You are using an older browser version. Please use a supported version for the best MSN experience.

Top Stories

Murwillumbah Banana Festival forced to cancel annual street parade due to cost of anti-terror rules

ABC News logo ABC News 26/06/2019
The Tweed Valley Banana Festival has been holding its annual street parade since 1956. © ABC News Images The Tweed Valley Banana Festival has been holding its annual street parade since 1956.

Organisers of a banana festival in northern New South Wales say the cost of implementing new anti-terror 'hostile vehicle' measures mean they have had to cancel their annual street parade.

The Tweed Valley Banana Festival at Murwillumbah has been held for 64 years, with the parade of floats through the town considered by many locals a festival highlight.

Festival co-coordinator Carol Mudge said for the first time, police have told organisers to implement hostile vehicle mitigation measures, aimed at stopping terrorists from ploughing into the parade's spectators.

Ms Mudge said the festival could not afford the $10,000 it would cost to meet the requirements which involved installing barriers.

"It has decimated us," Ms Mudge said.

"As a small festival in a small town, we cannot financially get a traffic control plan, then get cement bollards and then have security officers patrolling the streets, so this year we'll have the floats at the showground, it might be our last year."

Banana Jim in the Tweed Valley Banana Festival parade in 1959, captured by Rosslyn Studios. © ABC News Images Banana Jim in the Tweed Valley Banana Festival parade in 1959, captured by Rosslyn Studios.

Ms Mudge said while she understood public safety concerns about the use of vehicles as weapons, she believed the requirements were an overreach.

"Do we really think that ISIS is going to come to Murwillumbah because they don't like bananas and try to run our 6-foot banana Jim off the street? I don't think so," she said.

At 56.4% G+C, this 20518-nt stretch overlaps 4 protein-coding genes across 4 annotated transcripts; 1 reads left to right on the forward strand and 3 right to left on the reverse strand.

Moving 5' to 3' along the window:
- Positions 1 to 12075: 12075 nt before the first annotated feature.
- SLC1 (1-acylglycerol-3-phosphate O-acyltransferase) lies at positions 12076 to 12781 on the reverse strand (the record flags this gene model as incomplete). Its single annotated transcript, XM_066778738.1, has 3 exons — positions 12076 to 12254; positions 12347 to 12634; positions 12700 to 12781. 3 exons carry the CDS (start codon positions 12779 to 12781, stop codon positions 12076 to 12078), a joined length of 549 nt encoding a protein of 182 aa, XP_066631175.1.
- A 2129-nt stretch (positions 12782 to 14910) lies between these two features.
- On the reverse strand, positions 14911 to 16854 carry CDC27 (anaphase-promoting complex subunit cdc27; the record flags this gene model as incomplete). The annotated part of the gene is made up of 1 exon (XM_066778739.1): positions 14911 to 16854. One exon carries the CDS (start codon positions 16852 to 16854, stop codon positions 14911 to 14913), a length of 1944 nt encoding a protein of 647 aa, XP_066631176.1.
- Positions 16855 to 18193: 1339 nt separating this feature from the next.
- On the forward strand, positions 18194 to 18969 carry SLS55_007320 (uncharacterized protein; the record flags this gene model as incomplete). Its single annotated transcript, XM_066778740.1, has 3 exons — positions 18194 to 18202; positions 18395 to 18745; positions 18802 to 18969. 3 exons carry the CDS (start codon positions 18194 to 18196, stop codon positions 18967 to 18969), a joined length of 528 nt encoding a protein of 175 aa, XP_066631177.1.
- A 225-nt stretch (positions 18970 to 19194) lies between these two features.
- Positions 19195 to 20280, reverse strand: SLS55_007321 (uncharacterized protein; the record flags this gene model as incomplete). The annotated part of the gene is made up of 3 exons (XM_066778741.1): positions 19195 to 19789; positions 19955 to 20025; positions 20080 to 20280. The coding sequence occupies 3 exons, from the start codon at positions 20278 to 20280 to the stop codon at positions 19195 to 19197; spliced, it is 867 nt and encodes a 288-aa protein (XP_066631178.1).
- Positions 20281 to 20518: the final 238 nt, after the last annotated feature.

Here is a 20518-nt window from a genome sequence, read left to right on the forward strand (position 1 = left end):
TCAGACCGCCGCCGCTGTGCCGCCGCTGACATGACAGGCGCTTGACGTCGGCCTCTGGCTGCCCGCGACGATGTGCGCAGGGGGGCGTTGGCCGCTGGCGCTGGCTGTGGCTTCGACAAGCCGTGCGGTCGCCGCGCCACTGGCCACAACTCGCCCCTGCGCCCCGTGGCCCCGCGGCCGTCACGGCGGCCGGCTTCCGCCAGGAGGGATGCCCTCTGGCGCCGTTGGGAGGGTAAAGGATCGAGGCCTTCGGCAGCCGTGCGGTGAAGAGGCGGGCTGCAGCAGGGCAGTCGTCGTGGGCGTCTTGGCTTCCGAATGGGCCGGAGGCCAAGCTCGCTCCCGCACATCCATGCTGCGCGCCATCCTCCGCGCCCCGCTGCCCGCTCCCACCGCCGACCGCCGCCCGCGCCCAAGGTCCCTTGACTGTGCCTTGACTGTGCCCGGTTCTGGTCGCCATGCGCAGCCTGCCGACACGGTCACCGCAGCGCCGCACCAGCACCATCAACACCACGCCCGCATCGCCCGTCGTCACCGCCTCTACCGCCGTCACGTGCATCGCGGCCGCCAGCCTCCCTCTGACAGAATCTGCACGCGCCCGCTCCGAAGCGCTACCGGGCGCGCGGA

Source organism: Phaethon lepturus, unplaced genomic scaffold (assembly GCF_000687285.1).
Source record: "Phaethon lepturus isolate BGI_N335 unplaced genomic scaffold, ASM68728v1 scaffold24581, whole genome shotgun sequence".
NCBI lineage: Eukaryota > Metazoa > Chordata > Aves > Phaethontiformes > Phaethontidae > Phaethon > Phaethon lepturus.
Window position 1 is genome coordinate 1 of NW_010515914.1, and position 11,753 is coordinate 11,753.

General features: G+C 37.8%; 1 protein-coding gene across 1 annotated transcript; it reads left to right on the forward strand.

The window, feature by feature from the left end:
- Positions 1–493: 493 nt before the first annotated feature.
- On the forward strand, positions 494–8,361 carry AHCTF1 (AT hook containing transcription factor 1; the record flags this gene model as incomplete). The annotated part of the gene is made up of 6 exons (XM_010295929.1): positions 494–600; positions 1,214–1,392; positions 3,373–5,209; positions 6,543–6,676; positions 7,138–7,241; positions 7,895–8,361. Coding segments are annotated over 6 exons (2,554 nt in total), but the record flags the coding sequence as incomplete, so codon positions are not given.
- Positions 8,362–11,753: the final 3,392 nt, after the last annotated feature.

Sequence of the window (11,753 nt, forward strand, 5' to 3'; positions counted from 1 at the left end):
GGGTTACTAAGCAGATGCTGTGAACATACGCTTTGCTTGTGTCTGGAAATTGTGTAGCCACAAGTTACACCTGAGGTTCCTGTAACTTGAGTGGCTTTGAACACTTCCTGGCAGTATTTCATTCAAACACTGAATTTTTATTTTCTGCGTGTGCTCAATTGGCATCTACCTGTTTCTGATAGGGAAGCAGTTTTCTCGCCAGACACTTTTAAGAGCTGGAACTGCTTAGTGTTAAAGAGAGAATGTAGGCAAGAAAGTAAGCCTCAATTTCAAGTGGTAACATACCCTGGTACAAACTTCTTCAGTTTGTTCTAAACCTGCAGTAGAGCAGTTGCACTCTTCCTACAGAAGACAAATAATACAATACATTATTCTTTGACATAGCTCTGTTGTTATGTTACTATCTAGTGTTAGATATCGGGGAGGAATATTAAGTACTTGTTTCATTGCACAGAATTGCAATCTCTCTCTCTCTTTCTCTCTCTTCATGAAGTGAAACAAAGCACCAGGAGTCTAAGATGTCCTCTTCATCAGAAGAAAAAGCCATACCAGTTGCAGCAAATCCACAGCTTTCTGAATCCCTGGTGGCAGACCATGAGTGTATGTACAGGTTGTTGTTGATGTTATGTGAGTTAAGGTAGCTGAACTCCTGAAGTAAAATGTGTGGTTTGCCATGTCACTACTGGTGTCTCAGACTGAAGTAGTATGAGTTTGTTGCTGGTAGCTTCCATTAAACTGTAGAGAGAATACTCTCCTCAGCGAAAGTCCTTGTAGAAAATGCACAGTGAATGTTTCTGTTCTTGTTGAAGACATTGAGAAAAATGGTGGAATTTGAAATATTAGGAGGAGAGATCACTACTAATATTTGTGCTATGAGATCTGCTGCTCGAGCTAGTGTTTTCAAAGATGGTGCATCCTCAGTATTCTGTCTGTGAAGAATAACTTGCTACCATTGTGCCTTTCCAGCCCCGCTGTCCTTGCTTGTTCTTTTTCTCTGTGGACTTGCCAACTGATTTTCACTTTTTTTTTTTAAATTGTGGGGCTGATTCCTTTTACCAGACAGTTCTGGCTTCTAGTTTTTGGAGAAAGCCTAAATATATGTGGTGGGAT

In a statement to the ABC, New South Wales police defended the hostile vehicle guidelines for crowded places, which were developed by the Australian-New Zealand Counter-Terrorism Committee.

"Police, council, and event organisers have a duty of care to take all steps to ensure the safety of attendees," the statement said.

A spokesperson for Tweed Shire Council — which signs off on the banana festival — said the hostile vehicle guidelines were developed in 2017 but only started being rolled out in regional areas this year.

At nearby Richmond Valley Council, general manager Vaughan MacDonald said the council has used creative measures to comply with police requirements, including placing council garbage trucks along the parade route of this year's Anzac Day and Beef Week parades.

He said while questions needed to be asked about the guidelines, he believed there was a heightened risk.

"If you put all these tightening of requirements in the Sydney CBD and other areas, obviously there may come a point in time when those people who feel inclined to terrorism, they might target a festival in a regional area to make a point," Mr MacDonald said.

However Murwillumbah local Carmen Stewart, who has convened a community meeting to try to save the banana festival parade, believed the rules were tearing at the fabric of regional towns.

"It's a great concern that possibly, nationally, this legislation is having an impact on street parades, on community events because if you stop people gathering, you lose just not things that have a heritage, but that's when trust breaks down in the community," she said.

More from ABC News

image beaconimage beaconimage beacon